Options are also increasing for lower income parents in Central Seattle. In 2014, Seattle voters approved a tax increase to create a four-year pilot program to provide tuition-free pre-K for a quarter of Seattle’s three and four-year-olds and make subsidies available for the rest. There are roughly 12,300 preschool-aged kids in Seattle — a city analysis showed that between a quarter and a third are not enrolled in any type of formal preschool program and a “gap analysis” study released by the city showed poor children and children of color are vastly underserved. About 1,500 students were served by the current pilot program. In 2018, voters approved a new Seattle school levy that included a planned $341 million to expand the city’s preschool program to serve another 1,000 students.

For the Mother’s Place staff and the more than 70 families enrolled at the facility, however, the idea of moving on is difficult. “For 37 years, it’s been in the same location. The great majority of staff has been here 15-plus years. It’s not a job — it’s not just any school,” one longtime employee who cannot be identified because she was not authorized to speak with media told CHS.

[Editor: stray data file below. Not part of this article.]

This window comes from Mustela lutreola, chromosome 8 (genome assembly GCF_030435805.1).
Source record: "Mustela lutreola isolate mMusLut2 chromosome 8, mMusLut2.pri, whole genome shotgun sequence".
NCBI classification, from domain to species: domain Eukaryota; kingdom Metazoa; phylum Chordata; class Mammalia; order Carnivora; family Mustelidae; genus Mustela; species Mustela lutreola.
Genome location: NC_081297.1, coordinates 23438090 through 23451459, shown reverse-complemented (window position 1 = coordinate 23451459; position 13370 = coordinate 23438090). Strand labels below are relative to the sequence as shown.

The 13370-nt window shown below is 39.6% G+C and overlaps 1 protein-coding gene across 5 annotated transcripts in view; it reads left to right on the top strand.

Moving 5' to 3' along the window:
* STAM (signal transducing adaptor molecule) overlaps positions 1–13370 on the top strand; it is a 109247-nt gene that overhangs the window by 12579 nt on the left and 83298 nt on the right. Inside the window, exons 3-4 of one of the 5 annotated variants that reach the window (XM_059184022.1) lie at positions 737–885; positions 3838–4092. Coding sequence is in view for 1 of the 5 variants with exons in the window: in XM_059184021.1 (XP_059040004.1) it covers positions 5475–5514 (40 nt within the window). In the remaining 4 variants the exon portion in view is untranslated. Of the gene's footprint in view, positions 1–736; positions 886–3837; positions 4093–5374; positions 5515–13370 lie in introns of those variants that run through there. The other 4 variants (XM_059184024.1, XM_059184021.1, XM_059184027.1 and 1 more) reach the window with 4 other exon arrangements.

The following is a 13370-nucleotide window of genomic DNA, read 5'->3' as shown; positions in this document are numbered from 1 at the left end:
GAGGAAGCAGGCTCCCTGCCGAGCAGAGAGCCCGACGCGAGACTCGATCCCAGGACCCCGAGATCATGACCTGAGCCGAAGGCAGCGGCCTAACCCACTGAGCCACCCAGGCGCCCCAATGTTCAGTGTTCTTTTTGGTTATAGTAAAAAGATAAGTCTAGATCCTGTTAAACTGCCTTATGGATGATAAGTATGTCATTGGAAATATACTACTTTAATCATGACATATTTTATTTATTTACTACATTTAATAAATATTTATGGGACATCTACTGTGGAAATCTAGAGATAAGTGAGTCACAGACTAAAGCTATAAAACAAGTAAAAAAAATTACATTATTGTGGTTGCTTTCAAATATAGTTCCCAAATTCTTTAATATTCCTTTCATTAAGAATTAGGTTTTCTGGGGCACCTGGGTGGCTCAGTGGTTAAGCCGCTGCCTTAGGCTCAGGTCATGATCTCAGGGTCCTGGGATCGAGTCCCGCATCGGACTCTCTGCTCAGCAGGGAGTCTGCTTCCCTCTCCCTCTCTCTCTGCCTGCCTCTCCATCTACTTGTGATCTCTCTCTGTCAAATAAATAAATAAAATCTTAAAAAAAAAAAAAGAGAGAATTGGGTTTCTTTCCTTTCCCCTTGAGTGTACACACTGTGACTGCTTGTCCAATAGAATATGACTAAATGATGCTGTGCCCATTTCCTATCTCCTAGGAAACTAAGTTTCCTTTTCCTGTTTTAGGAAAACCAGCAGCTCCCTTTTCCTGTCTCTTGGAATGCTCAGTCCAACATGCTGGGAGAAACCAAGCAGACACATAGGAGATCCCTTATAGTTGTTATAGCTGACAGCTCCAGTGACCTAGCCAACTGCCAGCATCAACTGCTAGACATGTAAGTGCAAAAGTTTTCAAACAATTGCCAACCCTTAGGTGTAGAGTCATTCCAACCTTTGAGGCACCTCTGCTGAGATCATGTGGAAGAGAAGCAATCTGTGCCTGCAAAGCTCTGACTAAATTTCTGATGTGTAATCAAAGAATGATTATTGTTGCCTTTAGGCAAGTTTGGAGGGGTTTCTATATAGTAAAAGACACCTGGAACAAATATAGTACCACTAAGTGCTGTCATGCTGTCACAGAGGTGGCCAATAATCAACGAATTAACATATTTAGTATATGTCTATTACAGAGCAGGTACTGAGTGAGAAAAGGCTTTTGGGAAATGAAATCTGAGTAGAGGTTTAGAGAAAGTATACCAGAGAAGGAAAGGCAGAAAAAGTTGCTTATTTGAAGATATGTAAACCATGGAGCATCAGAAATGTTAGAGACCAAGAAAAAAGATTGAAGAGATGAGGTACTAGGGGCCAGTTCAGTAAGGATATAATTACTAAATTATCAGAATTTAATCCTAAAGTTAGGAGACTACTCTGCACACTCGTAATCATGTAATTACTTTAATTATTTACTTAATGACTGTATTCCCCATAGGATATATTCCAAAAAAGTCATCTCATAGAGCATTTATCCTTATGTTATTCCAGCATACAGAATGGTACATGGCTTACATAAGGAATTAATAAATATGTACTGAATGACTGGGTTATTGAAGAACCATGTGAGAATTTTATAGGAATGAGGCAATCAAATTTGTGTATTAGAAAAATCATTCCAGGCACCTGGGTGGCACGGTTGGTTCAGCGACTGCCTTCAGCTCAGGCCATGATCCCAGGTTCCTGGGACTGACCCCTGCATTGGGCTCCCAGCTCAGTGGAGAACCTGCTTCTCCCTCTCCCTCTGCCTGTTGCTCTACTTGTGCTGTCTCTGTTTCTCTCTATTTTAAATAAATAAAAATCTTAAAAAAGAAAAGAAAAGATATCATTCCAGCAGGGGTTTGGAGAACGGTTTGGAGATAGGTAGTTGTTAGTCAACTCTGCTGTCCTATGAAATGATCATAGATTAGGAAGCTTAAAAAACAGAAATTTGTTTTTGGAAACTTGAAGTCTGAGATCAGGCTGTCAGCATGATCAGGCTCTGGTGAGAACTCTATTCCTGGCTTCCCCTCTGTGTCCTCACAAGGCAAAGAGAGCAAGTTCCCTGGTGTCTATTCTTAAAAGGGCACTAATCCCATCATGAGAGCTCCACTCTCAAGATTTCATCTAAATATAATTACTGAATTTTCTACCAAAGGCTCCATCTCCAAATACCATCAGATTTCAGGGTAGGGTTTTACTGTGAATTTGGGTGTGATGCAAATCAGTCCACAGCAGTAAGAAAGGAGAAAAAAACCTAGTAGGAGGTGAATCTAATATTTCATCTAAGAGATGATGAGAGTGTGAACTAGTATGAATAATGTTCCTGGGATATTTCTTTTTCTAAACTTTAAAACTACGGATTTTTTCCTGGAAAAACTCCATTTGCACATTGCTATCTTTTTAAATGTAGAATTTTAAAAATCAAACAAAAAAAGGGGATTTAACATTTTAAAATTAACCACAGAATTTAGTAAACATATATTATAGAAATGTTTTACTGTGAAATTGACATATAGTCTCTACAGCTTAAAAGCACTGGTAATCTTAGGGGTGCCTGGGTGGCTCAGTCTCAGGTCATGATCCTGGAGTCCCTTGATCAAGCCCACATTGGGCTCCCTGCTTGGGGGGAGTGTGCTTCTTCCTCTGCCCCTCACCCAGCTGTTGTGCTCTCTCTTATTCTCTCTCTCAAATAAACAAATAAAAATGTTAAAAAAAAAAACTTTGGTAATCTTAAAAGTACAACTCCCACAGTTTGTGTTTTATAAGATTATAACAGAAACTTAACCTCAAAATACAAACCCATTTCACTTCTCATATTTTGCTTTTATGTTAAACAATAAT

The discussions have begun about a possible new start at a new location — an effort the group estimates will take at least 18 months to sort out. Parents are “still in a tight timeframe to pull something off to save” Mother’s Place, a parent tells us, “but we have a group of parents that are committed to figuring out some solution.”


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18 thoughts on “Parents in scramble after Seattle Academy announces plans to shutter Mother’s Place daycare

  1. It really is not easy at all to find new childcare. Waitlists are incredibly long, and it’s all so much harder if you’re looking on behalf of more than one child. Further, Mother’s Place is not just fungible with any other care center. The social and emotional learning offered there is so special.
    Even just on paper it is unparalleled. Nowhere else is open until 7 pm (in fact, very few are even open until 5 pm). And I don’t know of any other daycares or preschools that provide breakfast, lunch, diapers, wipes, art, science, baths for infants, and this level of outside time.
    Unfortunately Seattle Academy has declined so far to meet with any Mother’s Place parents. We are seeking a meeting with a steering group of the parents and the SAAS administration as soon as possible.

    • I used to be one of the closing teachers and I can tell you you’re not the only parent who values the late pick-up option!

      I hope your meetings go well. This resource mustn’t be wasted like this. I don’t see why they couldn’t, as an alternative, make spots available first to parents and teachers at SAAS — I’m sure tons would appreciate the option.